Role of Alcohol in Late-Life Suicide


  • This report presents the findings and conclusions of the authors; it does not necessarily represent the Department of Veterans Affairs or the University of Michigan.

Reprint requests: Frederic C. Blow, PhD, Department of Psychiatry, 400 E. Eisenhower Parkway, Suite 2A, Ann Arbor, MI 48108; Fax: 734-761-2617; E-mail:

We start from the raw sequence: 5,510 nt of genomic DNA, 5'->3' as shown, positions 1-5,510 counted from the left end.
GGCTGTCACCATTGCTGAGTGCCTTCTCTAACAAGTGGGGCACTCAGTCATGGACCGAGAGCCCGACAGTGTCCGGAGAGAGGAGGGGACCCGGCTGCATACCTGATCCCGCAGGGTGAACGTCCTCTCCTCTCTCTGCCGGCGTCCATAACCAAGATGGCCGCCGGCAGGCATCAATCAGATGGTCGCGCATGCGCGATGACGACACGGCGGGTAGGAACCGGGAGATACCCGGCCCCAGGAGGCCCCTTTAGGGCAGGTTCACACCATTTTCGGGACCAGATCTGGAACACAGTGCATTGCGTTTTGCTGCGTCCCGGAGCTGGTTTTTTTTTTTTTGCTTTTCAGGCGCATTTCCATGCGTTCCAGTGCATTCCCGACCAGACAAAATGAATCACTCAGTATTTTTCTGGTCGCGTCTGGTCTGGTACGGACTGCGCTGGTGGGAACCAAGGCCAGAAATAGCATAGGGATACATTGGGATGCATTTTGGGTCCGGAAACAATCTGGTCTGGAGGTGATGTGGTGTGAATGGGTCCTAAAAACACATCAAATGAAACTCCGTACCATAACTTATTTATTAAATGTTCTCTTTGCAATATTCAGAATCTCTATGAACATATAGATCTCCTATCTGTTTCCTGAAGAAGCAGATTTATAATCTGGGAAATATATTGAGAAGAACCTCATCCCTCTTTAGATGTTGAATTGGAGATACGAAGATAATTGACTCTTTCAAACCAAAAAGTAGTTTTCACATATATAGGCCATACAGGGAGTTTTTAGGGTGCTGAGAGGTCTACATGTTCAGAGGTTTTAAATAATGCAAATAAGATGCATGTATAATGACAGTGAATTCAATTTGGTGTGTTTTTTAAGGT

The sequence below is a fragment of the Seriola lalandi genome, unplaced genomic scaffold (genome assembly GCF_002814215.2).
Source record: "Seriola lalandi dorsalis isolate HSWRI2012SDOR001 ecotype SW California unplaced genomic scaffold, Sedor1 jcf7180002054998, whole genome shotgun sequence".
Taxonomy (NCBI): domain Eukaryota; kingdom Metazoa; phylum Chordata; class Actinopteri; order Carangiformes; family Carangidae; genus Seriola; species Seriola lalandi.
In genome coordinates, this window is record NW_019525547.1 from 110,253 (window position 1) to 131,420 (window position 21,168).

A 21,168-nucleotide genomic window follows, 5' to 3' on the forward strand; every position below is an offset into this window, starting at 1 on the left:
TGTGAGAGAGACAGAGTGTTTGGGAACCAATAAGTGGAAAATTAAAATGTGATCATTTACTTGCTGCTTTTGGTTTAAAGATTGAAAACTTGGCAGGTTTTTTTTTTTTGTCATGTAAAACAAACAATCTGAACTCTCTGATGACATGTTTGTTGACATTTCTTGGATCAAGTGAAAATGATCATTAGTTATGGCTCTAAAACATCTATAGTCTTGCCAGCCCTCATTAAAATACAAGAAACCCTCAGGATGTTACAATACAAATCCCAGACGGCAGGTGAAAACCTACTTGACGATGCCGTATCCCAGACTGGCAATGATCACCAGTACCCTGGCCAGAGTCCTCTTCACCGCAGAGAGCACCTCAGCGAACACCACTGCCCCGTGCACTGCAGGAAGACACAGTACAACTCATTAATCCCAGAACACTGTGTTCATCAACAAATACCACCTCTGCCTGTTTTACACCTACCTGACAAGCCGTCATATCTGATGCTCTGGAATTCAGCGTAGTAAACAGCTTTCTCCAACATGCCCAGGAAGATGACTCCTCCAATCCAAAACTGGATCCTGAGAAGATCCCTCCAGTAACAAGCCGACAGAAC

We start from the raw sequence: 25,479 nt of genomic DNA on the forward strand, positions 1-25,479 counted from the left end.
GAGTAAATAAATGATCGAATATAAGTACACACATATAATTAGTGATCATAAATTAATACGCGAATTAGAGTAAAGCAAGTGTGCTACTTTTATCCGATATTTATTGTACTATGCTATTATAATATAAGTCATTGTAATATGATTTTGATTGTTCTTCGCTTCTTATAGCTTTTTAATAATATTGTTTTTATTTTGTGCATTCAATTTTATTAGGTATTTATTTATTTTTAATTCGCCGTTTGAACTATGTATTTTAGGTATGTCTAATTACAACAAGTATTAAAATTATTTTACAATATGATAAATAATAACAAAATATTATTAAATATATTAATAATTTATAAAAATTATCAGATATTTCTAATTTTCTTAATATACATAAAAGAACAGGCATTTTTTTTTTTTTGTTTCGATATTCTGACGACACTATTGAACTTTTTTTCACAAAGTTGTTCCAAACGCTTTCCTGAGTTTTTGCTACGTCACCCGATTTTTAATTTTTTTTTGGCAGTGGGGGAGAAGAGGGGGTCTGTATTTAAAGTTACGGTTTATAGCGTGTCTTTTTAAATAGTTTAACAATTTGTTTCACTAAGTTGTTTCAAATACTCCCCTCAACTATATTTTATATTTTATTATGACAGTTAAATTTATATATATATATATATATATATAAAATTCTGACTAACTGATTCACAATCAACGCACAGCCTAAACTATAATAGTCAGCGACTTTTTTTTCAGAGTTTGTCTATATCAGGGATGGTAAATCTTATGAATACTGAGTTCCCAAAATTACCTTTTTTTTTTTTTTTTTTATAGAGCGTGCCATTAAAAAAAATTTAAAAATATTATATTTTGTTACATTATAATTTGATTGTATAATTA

Abstract: Suicide is among the leading causes of death in the United States, ranking 10th to 12th annually, depending on the year. Rates of suicide increase markedly among Americans over age 75, especially among white men. After age 85, rates are >5-fold higher in this group than in the general population. The relationship between alcohol use and later-life suicide is complex and currently ill defined. Substance use disorders, particularly alcohol abuse and dependence, are the second most common category of axis I disorders associated with completed suicide among adults aged 65 and older, following only depression. The co-occurrence of alcohol use disorders and depression heightens suicide risk. Most studies that have evaluated the effects of alcohol in geriatric suicide have focused on older adults who met DSM criteria for abuse and/or dependence. However, the majority of older adults who are experiencing problems related to their alcohol use do not meet alcohol abuse/dependence criteria. Therefore, the role of at-risk and problem alcohol use in geriatric suicide may be underestimated. Drinking among elders elevates suicide risk through interactions with other factors that are more prevalent in this age group, such as depressive symptoms, medical illness, negatively perceived health status, and low social support. This article reviews the literature related to alcohol use and suicide among older adults. Clinical and research recommendations for addressing this problem are also presented.